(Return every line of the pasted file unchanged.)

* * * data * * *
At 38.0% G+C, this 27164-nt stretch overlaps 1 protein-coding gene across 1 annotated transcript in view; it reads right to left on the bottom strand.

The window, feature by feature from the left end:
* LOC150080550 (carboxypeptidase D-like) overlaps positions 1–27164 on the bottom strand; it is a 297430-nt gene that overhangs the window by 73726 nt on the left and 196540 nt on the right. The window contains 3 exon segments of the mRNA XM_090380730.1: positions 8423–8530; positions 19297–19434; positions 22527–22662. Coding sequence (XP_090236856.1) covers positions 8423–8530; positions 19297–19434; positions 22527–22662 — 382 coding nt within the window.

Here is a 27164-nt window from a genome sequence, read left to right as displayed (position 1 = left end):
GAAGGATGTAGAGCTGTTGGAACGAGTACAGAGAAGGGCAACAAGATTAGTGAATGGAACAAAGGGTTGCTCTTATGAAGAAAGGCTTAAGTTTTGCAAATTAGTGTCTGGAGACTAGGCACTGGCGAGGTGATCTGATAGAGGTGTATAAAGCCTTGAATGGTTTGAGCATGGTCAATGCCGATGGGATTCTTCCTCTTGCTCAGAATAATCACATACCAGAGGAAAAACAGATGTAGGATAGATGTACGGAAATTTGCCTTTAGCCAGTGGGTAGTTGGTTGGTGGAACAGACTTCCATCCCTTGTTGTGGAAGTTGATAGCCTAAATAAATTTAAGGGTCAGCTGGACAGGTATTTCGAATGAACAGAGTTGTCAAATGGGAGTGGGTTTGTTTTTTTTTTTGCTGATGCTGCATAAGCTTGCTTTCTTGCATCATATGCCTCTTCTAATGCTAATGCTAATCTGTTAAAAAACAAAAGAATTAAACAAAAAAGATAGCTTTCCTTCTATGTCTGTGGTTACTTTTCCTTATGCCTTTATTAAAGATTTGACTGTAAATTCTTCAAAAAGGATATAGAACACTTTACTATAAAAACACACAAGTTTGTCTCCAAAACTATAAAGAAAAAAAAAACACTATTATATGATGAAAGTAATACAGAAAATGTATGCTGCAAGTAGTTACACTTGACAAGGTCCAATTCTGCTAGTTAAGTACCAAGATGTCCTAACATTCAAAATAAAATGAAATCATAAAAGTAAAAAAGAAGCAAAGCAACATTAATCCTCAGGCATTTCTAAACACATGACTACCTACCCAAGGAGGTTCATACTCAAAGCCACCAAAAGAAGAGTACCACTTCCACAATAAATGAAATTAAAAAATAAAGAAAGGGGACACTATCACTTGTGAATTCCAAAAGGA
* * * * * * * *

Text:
At 38.0% G+C, this 27164-nt stretch overlaps 1 protein-coding gene across 1 annotated transcript in view; it reads right to left on the bottom strand.

The window, feature by feature from the left end:
* LOC150080550 (carboxypeptidase D-like) overlaps positions 1–27164 on the bottom strand; it is a 297430-nt gene that overhangs the window by 73726 nt on the left and 196540 nt on the right. The window contains 3 exon segments of the mRNA XM_090380730.1: positions 8423–8530; positions 19297–19434; positions 22527–22662. Coding sequence (XP_090236856.1) covers positions 8423–8530; positions 19297–19434; positions 22527–22662 — 382 coding nt within the window.

Here is a 27164-nt window from a genome sequence, read left to right as displayed (position 1 = left end):
GAAGGATGTAGAGCTGTTGGAACGAGTACAGAGAAGGGCAACAAGATTAGTGAATGGAACAAAGGGTTGCTCTTATGAAGAAAGGCTTAAGTTTTGCAAATTAGTGTCTGGAGACTAGGCACTGGCGAGGTGATCTGATAGAGGTGTATAAAGCCTTGAATGGTTTGAGCATGGTCAATGCCGATGGGATTCTTCCTCTTGCTCAGAATAATCACATACCAGAGGAAAAACAGATGTAGGATAGATGTACGGAAATTTGCCTTTAGCCAGTGGGTAGTTGGTTGGTGGAACAGACTTCCATCCCTTGTTGTGGAAGTTGATAGCCTAAATAAATTTAAGGGTCAGCTGGACAGGTATTTCGAATGAACAGAGTTGTCAAATGGGAGTGGGTTTGTTTTTTTTTTTGCTGATGCTGCATAAGCTTGCTTTCTTGCATCATATGCCTCTTCTAATGCTAATGCTAATCTGTTAAAAAACAAAAGAATTAAACAAAAAAGATAGCTTTCCTTCTATGTCTGTGGTTACTTTTCCTTATGCCTTTATTAAAGATTTGACTGTAAATTCTTCAAAAAGGATATAGAACACTTTACTATAAAAACACACAAGTTTGTCTCCAAAACTATAAAGAAAAAAAAAACACTATTATATGATGAAAGTAATACAGAAAATGTATGCTGCAAGTAGTTACACTTGACAAGGTCCAATTCTGCTAGTTAAGTACCAAGATGTCCTAACATTCAAAATAAAATGAAATCATAAAAGTAAAAAAGAAGCAAAGCAACATTAATCCTCAGGCATTTCTAAACACATGACTACCTACCCAAGGAGGTTCATACTCAAAGCCACCAAAAGAAGAGTACCACTTCCACAATAAATGAAATTAAAAAATAAAGAAAGGGGACACTATCACTTGTGAATTCCAAAAGGA